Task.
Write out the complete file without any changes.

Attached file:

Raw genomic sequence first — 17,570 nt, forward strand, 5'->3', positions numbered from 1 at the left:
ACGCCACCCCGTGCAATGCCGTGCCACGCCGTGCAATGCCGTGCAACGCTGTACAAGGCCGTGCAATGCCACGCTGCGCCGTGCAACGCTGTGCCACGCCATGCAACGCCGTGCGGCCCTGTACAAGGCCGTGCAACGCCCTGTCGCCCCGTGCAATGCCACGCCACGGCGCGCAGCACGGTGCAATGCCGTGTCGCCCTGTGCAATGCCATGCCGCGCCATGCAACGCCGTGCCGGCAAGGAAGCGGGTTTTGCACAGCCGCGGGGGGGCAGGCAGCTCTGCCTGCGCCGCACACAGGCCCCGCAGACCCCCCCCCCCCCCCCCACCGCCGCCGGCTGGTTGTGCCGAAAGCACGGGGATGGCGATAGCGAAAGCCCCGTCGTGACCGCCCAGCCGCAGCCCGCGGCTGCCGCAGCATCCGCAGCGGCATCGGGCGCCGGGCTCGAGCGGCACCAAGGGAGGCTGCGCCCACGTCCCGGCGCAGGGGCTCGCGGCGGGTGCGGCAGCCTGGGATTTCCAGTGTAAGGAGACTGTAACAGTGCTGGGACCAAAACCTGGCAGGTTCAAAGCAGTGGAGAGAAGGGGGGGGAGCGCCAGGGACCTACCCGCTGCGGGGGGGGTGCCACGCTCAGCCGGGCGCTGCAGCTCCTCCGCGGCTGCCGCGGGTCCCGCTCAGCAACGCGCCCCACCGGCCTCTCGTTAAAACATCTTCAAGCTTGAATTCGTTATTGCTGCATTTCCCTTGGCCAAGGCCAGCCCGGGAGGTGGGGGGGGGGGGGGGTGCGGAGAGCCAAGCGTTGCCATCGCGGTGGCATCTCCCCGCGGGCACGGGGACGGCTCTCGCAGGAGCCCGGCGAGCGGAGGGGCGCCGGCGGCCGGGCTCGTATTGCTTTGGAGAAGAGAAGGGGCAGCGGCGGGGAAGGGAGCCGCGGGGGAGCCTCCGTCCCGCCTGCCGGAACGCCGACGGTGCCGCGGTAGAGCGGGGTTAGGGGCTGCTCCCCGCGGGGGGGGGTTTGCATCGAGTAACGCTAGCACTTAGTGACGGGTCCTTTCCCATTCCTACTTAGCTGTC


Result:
Raw genomic sequence first — 17,570 nt, forward strand, 5'->3', positions numbered from 1 at the left:
ACGCCACCCCGTGCAATGCCGTGCCACGCCGTGCAATGCCGTGCAACGCTGTACAAGGCCGTGCAATGCCACGCTGCGCCGTGCAACGCTGTGCCACGCCATGCAACGCCGTGCGGCCCTGTACAAGGCCGTGCAACGCCCTGTCGCCCCGTGCAATGCCACGCCACGGCGCGCAGCACGGTGCAATGCCGTGTCGCCCTGTGCAATGCCATGCCGCGCCATGCAACGCCGTGCCGGCAAGGAAGCGGGTTTTGCACAGCCGCGGGGGGGCAGGCAGCTCTGCCTGCGCCGCACACAGGCCCCGCAGACCCCCCCCCCCCCCCCCACCGCCGCCGGCTGGTTGTGCCGAAAGCACGGGGATGGCGATAGCGAAAGCCCCGTCGTGACCGCCCAGCCGCAGCCCGCGGCTGCCGCAGCATCCGCAGCGGCATCGGGCGCCGGGCTCGAGCGGCACCAAGGGAGGCTGCGCCCACGTCCCGGCGCAGGGGCTCGCGGCGGGTGCGGCAGCCTGGGATTTCCAGTGTAAGGAGACTGTAACAGTGCTGGGACCAAAACCTGGCAGGTTCAAAGCAGTGGAGAGAAGGGGGGGGAGCGCCAGGGACCTACCCGCTGCGGGGGGGGTGCCACGCTCAGCCGGGCGCTGCAGCTCCTCCGCGGCTGCCGCGGGTCCCGCTCAGCAACGCGCCCCACCGGCCTCTCGTTAAAACATCTTCAAGCTTGAATTCGTTATTGCTGCATTTCCCTTGGCCAAGGCCAGCCCGGGAGGTGGGGGGGGGGGGGGGTGCGGAGAGCCAAGCGTTGCCATCGCGGTGGCATCTCCCCGCGGGCACGGGGACGGCTCTCGCAGGAGCCCGGCGAGCGGAGGGGCGCCGGCGGCCGGGCTCGTATTGCTTTGGAGAAGAGAAGGGGCAGCGGCGGGGAAGGGAGCCGCGGGGGAGCCTCCGTCCCGCCTGCCGGAACGCCGACGGTGCCGCGGTAGAGCGGGGTTAGGGGCTGCTCCCCGCGGGGGGGGGTTTGCATCGAGTAACGCTAGCACTTAGTGACGGGTCCTTTCCCATTCCTACTTAGCTGTC